KJAER ADVICE | Copenhagen, Denmark
post-template-default,single,single-post,postid-22912,single-format-standard,ajax_fade,page_not_loaded,,select-child-theme-ver-1.0.0,select-theme-ver-3.4,wpb-js-composer js-comp-ver-4.12.1,vc_responsive

Copenhagen, Denmark

The need for change and for sharing of our joint potential

Danish Ethical Trade Initiative (DIEH) and KJAER ADVICE together hosted a book-launch dinner and debate with prominent guests from business, public and private organizations, academia and media. Prompted by Neil Gaught presenting his book: “CORE: How a Single Organizing Idea Can Change Business for Good” attendees debated how to move affirmation of sustainability goals and visions to the next level in terms of real action and multi-stakeholder collaboration.


The speed of change in our global and interconnected society is unprecedented. Should we be fearful or optimistic about the future, was one of the questions that participants debated. One of the novelties in our time is the UN Global Goals that call on business as ‘a force of good’ to assist in tackling global challenges. But is the demand for businesses to be a central part of the solution to global challenges too demanding? And does the focus on business move focus away from the obvious responsibility and authority away from governments? And where does it leave the NGOs?


Partnership collaboration, experimentation and long-termism were among the recommendations coming from participants who were generously sharing their experiences, aspiration and ideas:


Too often do we look at traditional solutions – instead of challenging our perception of how to make profitable business or best social service provision. But thankfully, stories shared by e.g. IKEA, Arla Foods, Novo Nordisk and A.P. Moller Maersk gave evidence of many experiments ongoing, where partnering with new players from both civil and public sector represents an innovative and risk taking approach. “We need to get our hands dirty” and allow for more experimentation, was a comment repeated in the group. Because there is so much more potential waiting to be reaped if organizations (public and private) would encourage cross-sector partnerships and allow a different time perspective for ‘return of investment’.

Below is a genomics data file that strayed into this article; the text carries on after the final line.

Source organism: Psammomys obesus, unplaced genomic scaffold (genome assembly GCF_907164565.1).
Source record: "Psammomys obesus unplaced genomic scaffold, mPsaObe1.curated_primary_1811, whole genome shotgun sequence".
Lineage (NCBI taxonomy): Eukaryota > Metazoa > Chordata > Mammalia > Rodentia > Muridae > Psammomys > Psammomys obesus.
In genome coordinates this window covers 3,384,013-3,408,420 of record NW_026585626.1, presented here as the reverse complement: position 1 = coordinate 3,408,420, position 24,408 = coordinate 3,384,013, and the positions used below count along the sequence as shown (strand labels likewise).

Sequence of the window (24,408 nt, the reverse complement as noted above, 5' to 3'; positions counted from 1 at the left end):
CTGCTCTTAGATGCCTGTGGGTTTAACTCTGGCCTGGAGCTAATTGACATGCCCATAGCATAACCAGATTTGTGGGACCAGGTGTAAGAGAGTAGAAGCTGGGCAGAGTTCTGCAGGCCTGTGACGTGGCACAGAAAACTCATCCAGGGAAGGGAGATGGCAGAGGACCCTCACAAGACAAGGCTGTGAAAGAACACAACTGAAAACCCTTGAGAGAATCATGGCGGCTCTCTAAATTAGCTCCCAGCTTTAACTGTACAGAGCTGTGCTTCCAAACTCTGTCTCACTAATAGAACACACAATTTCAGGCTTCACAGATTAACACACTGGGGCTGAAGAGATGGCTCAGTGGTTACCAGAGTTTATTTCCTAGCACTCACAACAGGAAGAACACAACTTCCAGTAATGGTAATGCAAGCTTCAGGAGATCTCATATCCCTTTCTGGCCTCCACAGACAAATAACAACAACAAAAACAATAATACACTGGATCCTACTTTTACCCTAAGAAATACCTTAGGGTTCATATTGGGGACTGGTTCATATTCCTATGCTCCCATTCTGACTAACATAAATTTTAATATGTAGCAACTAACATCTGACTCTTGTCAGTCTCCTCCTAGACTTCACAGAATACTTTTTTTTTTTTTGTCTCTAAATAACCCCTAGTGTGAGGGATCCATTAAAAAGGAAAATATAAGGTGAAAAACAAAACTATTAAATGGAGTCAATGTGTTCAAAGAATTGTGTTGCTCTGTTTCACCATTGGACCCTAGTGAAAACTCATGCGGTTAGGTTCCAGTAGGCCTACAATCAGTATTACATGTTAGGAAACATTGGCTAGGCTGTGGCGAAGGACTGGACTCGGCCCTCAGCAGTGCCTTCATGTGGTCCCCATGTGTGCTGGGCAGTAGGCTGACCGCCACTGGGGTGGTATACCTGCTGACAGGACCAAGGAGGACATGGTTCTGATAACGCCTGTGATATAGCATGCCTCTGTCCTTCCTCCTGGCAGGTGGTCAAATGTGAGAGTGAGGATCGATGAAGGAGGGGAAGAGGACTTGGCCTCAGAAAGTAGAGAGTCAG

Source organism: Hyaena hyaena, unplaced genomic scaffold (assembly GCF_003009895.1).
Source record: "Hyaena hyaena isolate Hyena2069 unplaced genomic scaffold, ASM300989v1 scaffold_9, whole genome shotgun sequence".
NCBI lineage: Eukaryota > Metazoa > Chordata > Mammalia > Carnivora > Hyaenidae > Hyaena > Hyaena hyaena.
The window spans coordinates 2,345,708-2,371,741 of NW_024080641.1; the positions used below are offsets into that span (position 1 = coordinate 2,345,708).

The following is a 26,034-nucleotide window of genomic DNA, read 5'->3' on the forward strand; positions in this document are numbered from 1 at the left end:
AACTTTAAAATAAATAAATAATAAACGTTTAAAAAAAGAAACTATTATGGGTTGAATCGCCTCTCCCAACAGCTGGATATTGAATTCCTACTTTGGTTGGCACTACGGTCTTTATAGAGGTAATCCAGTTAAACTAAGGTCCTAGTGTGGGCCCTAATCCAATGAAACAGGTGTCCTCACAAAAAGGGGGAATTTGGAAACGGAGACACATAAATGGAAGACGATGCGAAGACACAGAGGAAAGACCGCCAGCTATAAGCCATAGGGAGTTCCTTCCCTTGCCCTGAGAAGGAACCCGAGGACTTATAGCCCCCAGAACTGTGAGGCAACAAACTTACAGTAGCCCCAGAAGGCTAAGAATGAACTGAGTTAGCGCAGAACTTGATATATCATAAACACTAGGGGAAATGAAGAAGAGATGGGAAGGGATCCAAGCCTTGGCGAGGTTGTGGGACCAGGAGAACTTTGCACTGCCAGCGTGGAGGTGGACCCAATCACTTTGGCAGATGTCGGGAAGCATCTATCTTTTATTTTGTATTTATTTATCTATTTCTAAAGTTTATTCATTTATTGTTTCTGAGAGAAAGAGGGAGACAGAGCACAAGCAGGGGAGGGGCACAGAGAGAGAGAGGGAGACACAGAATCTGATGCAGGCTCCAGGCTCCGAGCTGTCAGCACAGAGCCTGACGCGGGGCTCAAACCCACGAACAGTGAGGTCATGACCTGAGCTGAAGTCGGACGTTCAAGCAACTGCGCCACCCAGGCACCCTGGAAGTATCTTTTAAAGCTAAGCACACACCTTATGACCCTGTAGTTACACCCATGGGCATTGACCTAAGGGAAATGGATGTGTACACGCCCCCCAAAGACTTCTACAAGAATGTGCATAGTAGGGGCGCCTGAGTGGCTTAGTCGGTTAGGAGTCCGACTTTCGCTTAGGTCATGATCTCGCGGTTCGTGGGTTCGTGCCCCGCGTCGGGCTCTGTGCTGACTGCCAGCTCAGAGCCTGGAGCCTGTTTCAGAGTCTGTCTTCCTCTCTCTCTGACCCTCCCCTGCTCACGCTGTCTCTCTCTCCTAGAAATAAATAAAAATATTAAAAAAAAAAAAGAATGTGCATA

But there are barriers to change-making and innovation within organization: Lack of incentive structures, traditional focus of shareholder expectations, concerns of brand safeguarding etc.

If, however, we are to move beyond sporadic CSR initiatives and obtain the promise of the UN Goals we need to get our organizations fit for transitioning into the future.


This is where Neil Gaught inspired the audience by explaining how a Single Organizing Idea’ may help businesses ‘think smarter’ about the long-term and more clearly organize around a strategy set at the core of the business. “By translating your purpose into a clearly defined Single Organizing Idea (SOI), you can expect to be able to set goals, objectives and targets with greater ease across all the functions of your business. And you can expect to see greater clarity in decision making to see new possibilities and opportunities to deliver greater and different types of value to your key audiences”, Gaught argued.


Creating the most successful partnerships

The group was generally enthusiastic about opportunities and potential for creating greater impact in multi-stakeholder collaboration. It is time to cross-fertilize from different sector resources and contributions.  The group acknowledged, however, that there are oftentimes cultural barriers to overcome. We know too little about what’s going on in terms of strategic thinking and change potential within sectors different from your own. We must learn to more clearly articulate our respective ‘value propositions’ and to listen more carefully and be inspired by those who think differently from us. It may be useful to invite on board a professional challenger and facilitator helping you look at your business or organization to help you quickly uncover how best to build new initiatives in collaboration with others.

The dialogue across sectors and positions left us with an even stronger belief in multi-stakeholder dialogue and collaboration as a direct route to accelerating fruitful partnerships and innovative work contributing to the global goals.


Summing up and while finishing dinner and wine it was agreed that:

  • We need strong leadership
  • We need clear purpose, strong values and long term perspectives in our work
  • We should encourage and advocate for more experimentation within our organizations, executive boards and committees.
  • Also take a look at Incentive structures – companies respond to incentives, so for successful implementation of sustainability strategy, there must be relevant incentives/KPIs in
  • Learn from each other


Bonus info:

Neil Gaught is on a world tour to promote and debate his idea of a Single Organizing Idea within organizations. Until now he has held similar dinner-debate events in Seattle, Boston, Washington, Montreal, London, Oslo, Beirut, New York and more to come.

Find the CORE book on Amazon: https://www.amazon.co.uk/Core-Single-Organizing-Change-Business/dp/178353785X